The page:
At Wrington Church of England Primary School, we follow requirements of the National Curriculum for reading in each year group (1-6) and follow The Literacy Curriculum from the Literacy Tree. 



We use key texts for each year group as the basis to support the children in developing their reading, comprehension and writing skills. 

In consultation with the Literacy Lead, texts are carefully mapped out for each year group, and are selected due to the needs and interests of the cohort, ensuring a balance of coverage and progression, the relevance to the wider curriculum and to maximise links with national events or themes (such as Black History Month).

We have also developed our ‘Wrington Reading Book Spine’, which documents additional texts with which children will become familiar during each year group.   These books may be used as part of the teaching sequence, during a special event (eg National Poetry Day) or as a shared class novel.    We have carefully selected these texts to engage children in their learning, promote discussion, act as a models for teaching a particular literacy skill, or to play a part in building children’s cultural capital.    The texts for each year groups are specifically selected to ensure that they are age-appropriate, engaging and inspiring high quality texts.   We also use extracts from other texts as appropriate, such as in our Nelson comprehension text books.  

Whole School Reading Spine

Whole School Curriculum Text Map

Black History Month Texts

Reading Progression Year 1 to Year 6 

Reading Progression EYFS to Year 1 


Guided Reading and Developing Fluency

All children in the school have guided reading sessions. 

In EYFS and Year 1, this takes the form of a small group session called a 'Practice Reading Session', using sets of decodable Big Cat books and following the Little Wandle Letters and Sounds Revised (SSP) approach. 

Children have two practice reading sessions each week.   In the first session, the teaching is focused on developing phonetic confidence and decoding skills, whereas in the second session, the focus is on developing comprehension and prosody.  Children then take this book home to share with their families and to celebrate their reading progress.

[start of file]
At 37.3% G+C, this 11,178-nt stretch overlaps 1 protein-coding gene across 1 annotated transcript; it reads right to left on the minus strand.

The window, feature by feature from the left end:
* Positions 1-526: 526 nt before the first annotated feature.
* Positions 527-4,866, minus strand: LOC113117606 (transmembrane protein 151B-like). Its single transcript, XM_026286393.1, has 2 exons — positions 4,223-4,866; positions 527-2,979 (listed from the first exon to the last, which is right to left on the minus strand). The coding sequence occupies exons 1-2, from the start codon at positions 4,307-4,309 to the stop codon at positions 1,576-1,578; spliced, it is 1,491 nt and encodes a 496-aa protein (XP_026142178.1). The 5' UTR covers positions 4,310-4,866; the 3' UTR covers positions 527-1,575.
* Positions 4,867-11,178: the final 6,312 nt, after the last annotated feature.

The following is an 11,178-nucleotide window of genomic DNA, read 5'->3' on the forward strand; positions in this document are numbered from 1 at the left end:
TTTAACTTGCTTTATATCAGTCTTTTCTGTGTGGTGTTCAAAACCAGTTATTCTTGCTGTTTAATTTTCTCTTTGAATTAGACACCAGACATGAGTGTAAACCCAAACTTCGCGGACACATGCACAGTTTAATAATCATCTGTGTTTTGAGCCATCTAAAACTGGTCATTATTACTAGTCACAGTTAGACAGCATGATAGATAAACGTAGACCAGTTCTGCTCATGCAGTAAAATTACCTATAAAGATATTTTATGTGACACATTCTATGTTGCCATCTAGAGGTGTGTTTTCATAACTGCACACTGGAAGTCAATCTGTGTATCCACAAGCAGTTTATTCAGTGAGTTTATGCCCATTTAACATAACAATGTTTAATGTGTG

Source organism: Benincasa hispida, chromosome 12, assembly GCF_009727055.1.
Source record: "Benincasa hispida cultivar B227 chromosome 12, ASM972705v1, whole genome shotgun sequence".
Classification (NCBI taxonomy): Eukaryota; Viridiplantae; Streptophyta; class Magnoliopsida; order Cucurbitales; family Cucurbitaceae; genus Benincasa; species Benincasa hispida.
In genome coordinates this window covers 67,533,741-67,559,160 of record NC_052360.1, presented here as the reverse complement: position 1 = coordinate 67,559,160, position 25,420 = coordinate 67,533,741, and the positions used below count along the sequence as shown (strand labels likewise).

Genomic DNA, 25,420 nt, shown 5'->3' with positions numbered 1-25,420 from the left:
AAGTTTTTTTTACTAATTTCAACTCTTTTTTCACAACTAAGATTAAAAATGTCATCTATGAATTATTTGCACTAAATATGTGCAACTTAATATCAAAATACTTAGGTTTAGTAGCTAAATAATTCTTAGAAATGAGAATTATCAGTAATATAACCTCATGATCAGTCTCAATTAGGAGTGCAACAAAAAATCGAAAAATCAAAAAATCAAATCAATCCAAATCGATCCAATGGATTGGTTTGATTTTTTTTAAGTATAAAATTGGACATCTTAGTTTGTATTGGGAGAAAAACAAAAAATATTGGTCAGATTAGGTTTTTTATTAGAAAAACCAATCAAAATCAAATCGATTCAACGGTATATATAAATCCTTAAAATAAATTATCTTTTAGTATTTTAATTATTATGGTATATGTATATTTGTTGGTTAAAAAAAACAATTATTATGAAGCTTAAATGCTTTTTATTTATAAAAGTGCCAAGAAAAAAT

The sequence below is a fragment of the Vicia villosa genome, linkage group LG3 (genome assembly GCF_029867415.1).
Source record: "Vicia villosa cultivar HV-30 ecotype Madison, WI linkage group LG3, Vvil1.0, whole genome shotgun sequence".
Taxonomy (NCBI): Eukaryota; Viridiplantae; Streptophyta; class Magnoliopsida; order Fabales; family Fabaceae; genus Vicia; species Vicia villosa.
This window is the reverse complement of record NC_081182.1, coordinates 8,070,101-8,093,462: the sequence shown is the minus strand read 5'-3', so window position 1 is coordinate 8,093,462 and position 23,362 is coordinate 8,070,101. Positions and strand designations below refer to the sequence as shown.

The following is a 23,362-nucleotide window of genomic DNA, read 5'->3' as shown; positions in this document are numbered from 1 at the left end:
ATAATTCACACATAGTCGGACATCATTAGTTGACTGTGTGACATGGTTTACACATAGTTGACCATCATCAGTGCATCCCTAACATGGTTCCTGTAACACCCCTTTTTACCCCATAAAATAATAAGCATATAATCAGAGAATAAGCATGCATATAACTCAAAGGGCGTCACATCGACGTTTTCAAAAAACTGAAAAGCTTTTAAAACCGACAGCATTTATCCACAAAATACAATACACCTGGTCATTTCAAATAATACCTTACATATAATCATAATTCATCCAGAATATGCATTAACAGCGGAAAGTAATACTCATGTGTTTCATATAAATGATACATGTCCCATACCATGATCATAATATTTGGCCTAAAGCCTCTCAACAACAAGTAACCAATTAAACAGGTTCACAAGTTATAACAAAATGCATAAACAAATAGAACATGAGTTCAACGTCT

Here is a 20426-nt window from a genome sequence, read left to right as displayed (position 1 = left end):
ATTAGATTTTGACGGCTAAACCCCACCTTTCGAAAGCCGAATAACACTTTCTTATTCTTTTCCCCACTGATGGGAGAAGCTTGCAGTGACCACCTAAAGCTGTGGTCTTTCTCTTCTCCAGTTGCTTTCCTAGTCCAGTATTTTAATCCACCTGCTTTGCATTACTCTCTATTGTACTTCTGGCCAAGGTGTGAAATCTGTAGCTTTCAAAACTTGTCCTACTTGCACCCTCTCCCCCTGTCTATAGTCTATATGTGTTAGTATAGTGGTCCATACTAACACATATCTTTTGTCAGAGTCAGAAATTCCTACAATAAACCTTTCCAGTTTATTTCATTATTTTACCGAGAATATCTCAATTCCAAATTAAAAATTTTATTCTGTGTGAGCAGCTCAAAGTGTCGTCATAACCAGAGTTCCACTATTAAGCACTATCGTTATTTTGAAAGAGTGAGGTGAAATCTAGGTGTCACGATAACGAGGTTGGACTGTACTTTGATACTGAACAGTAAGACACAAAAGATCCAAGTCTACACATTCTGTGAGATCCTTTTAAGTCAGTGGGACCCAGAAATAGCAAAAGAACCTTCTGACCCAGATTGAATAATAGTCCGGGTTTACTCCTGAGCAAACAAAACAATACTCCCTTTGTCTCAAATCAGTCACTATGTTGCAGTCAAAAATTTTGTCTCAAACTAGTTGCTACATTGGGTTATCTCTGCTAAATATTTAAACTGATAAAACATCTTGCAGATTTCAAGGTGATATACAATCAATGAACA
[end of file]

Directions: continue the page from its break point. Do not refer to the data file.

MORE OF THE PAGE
Where children need further phonic support, 'reading practice sessions' continue in Year 2 and in KS2. However once children are secure in their phonics, we introduce small group 'guided reading sessions' which focus on developing their fluency.    As a school we have invested in a collection of Little Wandle 'Fluency' books for use in guided reading sessions, which enable the children to practice their prosody, meet new vocabulary and increase their reading speed and confidence.  An example of the planning for a unit of guided reading sessions is shown below:

Little Wandle Fluency Texts (Levels 1-10)

Fluency Level 6 - 'Secrets Unearthed' by Rob Alcraft


Whole Class Guided Reading 

In Year 2 and KS2, we also use the Nelson comprehension pupil books, to teach expose children to a wide range of text types and develop comprehension skills.     Whole Class guided reading sessions enable the class teacher to teach and assess specific reading skills (VIPERS) and to show how they are interconnected within texts.  


V - Vocabulary 

I - Inference 

P - Prediction 

E - Explanation 

R - Retrival

S - Summarising and Sequencing 


VIPERS Progression Documents Below 

Within the guided reading sessions children may explore aspects of phonics, spelling, punctuation and grammar, plot development, vocabulary, characterisation and are able to discuss themes, topics, puzzles and questions. As well as supporting children in their decoding skills, guided reading sessions enable children to ‘magpie’ ideas, build their skills of inference and deduction as well as learn about the enjoyment and pleasure that can be obtained through reading. Teachers use these sessions as an on-going opportunity to assess children in their reading, and to plan accordingly. 


Independent Reading

We support and encourage children’s independence and stamina in their reading by providing them with opportunities during the school day to read for pleasure.   All children are encouraged to have their reading book or their library book in school every day. 

Book choices are monitored and guided by the class teachers, with the support from our highly skilled school librarian, and with an awareness of the child’s interests and reading needs.  



Home Reading

All children are given a Reading Record, in which they can keep a record home reading.  We ask that parents sign the record to celebrate the children’s reading.   This forms part of the children’s homework (see homework policy). Reading records are checked by teachers on a regular basis, which enables teachers to build a picture of each child as a reader, and to monitor a child’s enjoyment, frequency and their reading diet.  We award children with certificates for the ‘Number of Reads’ that they achieve (50 bronze, 100 silver, 150 gold, 200 platinum).  We also provide parents with a ‘Recommended Reads’ list at the start of each academic year to support them in choosing a variety of high quality texts for their child.